By Corinne Murdock |
The city of Phoenix sought advice on handling homelessness from another city plagued by the same problem: Portland, Oregon.
City officials attended a “homelessness summit” in May. Officials included Gina Montes, deputy city manager; Rachel Milne, director of the Office of Homeless Solutions (OHS); Scott Hall, deputy director of OHS; Titus Mathew, director of the city’s housing department; Sean Connolly, assistant chief of operations for Phoenix Police Department (PPD); Brian Fruendentahl, commander of PPD; Luke Christian, assistant city attorney.
“Given our issues and the continued increase in unsheltered homelessness, the crime and other complex problems, we have been in touch with other communities to see what we can learn (both from their successes and mistakes),” wrote Montes in an invitation email for the event.
Officials from the cities of Mesa and Glendale were invited on the trip, but it appears from records obtained by AZ Free News that a visit to Portland either didn’t sound appealing or beneficial. In a March email exchange, the city of Mesa’s deputy city manager, Natalie Lewis, asked why Montes and the city of Phoenix felt the need to go to Portland as well as Seattle, Washington — another proposed location for a homelessness summit.
Glendale’s director of community services, Jean Moreno, concurred with Lewis’ remarks.
“Our feedback was the same as Mesa’s — happy to participate but not sure Portland is the right field trip,” wrote Moreno.
Montes responded that Phoenix could learn much from Portland’s mistakes. She revealed that many of the issues facing Phoenix currently were the same as those Portland faced in the past. Meaning: Portland could be Phoenix’s future, if changes aren’t made.
“The reason we are interested in Portland is honestly because a lot of the same issues are happening here that happened there years ago. They made a lot of mistakes that they are paying for now. I’m concerned that our community trajectory is pointing in a similar direction,” wrote Montes. “I understand if Portland is not of interest to others and promise not to be offended!”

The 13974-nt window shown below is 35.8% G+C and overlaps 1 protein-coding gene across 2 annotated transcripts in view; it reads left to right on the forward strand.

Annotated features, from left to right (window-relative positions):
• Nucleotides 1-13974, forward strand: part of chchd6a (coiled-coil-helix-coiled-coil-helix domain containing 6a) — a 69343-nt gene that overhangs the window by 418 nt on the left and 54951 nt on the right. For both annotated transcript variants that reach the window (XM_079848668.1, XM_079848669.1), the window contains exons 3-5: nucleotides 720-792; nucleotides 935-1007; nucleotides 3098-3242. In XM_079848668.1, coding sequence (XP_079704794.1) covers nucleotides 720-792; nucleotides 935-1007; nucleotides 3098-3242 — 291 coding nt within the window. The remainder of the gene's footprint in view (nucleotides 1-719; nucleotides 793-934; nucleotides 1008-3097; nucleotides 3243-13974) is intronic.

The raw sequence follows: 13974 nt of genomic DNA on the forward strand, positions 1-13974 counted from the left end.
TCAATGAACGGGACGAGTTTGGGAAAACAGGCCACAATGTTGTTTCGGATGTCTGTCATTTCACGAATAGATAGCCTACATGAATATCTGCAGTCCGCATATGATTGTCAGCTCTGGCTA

The homeless in Portland have taken over residential neighborhoods and public streets, with residents telling reporters that the crime-riddled mass encampments decimated quality of life.
Lewis turned down the invitation, sharing that she may attend a potential future trip to either San Antonio or Houston, Texas, potentially around the same time as this fall’s ICMA Conference in Austin, Texas. Lewis added that the breakup of the mass homeless encampment known as The Zone would likely impact her city.
“Also, I foresee the work to dismantle/relocate will impact Mesa. I am open to having a regional discussion on this (when Phx is ready) so that we are all working to minimize impact of the shift,” wrote Lewis.
Montes issued the proposal to visit either Portland or Seattle on March 29: two days after the Maricopa County Superior Court ordered the city to clean up The Zone.
Estimates of the homeless population in the Portland area hovers around 5,000, based on Multnomah County data. Phoenix’s homeless population sits around 3,000.
AZ Free News asked Montes whether city officials would attend similar summits in other cities who’ve mitigated homelessness in recent years such as Austin, Texas. Montes didn’t respond by press time.
City of Phoenix officials were also joined by officials from the Maricopa Association of Governments (MAG), Maricopa County, and the city of Avondale. MAG representatives were Continuum of Care officials Amy St. Peter, deputy executive director, and Katy Gentry, regional homelessness program manager. Maricopa County officials were Jacqueline Edwards, human services director, and T.J. Reed, homelessness programs manager. City of Avondale representatives were Cherlene Penilla, assistant city manager; Dale Nannenga, chief of the Office of Public Safety; Memo Espinoza, chief of Avondale Police; Manuel Rios, sergeant of Avondale Police; and Brian Planty, homeless services manager.
The cost for the trip, for all 16 officials in attendance, likely totaled around $10,000. (Based on averages of flight, hotel, and per diem costs compiled from MAG travel request forms).